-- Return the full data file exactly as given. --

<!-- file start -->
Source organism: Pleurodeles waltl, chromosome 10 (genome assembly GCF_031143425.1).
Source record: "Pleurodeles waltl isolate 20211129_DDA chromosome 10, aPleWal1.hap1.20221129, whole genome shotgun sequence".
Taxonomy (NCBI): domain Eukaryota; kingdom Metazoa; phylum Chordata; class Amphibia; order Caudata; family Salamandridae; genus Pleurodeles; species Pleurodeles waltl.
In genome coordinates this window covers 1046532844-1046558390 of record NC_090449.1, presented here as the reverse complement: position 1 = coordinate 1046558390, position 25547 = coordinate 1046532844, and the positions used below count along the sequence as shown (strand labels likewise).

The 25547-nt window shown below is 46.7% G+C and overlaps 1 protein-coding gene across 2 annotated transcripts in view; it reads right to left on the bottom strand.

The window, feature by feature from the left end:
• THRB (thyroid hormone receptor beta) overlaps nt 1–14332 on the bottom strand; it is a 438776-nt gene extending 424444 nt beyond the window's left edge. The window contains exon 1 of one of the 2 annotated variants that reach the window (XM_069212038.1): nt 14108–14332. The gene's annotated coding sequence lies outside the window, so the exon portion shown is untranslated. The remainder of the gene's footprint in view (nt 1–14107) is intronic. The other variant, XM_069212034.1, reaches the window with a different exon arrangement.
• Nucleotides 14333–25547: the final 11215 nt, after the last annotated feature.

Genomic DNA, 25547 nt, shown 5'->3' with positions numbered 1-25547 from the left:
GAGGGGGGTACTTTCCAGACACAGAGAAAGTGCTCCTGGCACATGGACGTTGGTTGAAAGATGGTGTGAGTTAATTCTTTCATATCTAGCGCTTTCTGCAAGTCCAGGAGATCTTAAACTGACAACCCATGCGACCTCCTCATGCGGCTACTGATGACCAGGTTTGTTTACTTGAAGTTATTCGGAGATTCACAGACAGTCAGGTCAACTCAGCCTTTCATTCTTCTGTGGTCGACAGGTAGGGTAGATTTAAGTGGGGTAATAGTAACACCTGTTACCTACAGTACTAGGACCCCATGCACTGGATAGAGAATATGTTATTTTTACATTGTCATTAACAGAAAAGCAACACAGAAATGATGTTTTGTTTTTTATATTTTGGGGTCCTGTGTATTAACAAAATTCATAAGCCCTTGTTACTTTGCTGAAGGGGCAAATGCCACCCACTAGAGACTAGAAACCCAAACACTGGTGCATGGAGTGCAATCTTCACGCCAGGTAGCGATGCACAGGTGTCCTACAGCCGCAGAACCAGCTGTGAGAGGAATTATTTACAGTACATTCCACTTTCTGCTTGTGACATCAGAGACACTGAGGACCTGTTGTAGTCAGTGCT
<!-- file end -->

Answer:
Source organism: Pleurodeles waltl, chromosome 10 (genome assembly GCF_031143425.1).
Source record: "Pleurodeles waltl isolate 20211129_DDA chromosome 10, aPleWal1.hap1.20221129, whole genome shotgun sequence".
Taxonomy (NCBI): domain Eukaryota; kingdom Metazoa; phylum Chordata; class Amphibia; order Caudata; family Salamandridae; genus Pleurodeles; species Pleurodeles waltl.
In genome coordinates this window covers 1046532844-1046558390 of record NC_090449.1, presented here as the reverse complement: position 1 = coordinate 1046558390, position 25547 = coordinate 1046532844, and the positions used below count along the sequence as shown (strand labels likewise).

The 25547-nt window shown below is 46.7% G+C and overlaps 1 protein-coding gene across 2 annotated transcripts in view; it reads right to left on the bottom strand.

The window, feature by feature from the left end:
• THRB (thyroid hormone receptor beta) overlaps nt 1–14332 on the bottom strand; it is a 438776-nt gene extending 424444 nt beyond the window's left edge. The window contains exon 1 of one of the 2 annotated variants that reach the window (XM_069212038.1): nt 14108–14332. The gene's annotated coding sequence lies outside the window, so the exon portion shown is untranslated. The remainder of the gene's footprint in view (nt 1–14107) is intronic. The other variant, XM_069212034.1, reaches the window with a different exon arrangement.
• Nucleotides 14333–25547: the final 11215 nt, after the last annotated feature.

Genomic DNA, 25547 nt, shown 5'->3' with positions numbered 1-25547 from the left:
GAGGGGGGTACTTTCCAGACACAGAGAAAGTGCTCCTGGCACATGGACGTTGGTTGAAAGATGGTGTGAGTTAATTCTTTCATATCTAGCGCTTTCTGCAAGTCCAGGAGATCTTAAACTGACAACCCATGCGACCTCCTCATGCGGCTACTGATGACCAGGTTTGTTTACTTGAAGTTATTCGGAGATTCACAGACAGTCAGGTCAACTCAGCCTTTCATTCTTCTGTGGTCGACAGGTAGGGTAGATTTAAGTGGGGTAATAGTAACACCTGTTACCTACAGTACTAGGACCCCATGCACTGGATAGAGAATATGTTATTTTTACATTGTCATTAACAGAAAAGCAACACAGAAATGATGTTTTGTTTTTTATATTTTGGGGTCCTGTGTATTAACAAAATTCATAAGCCCTTGTTACTTTGCTGAAGGGGCAAATGCCACCCACTAGAGACTAGAAACCCAAACACTGGTGCATGGAGTGCAATCTTCACGCCAGGTAGCGATGCACAGGTGTCCTACAGCCGCAGAACCAGCTGTGAGAGGAATTATTTACAGTACATTCCACTTTCTGCTTGTGACATCAGAGACACTGAGGACCTGTTGTAGTCAGTGCT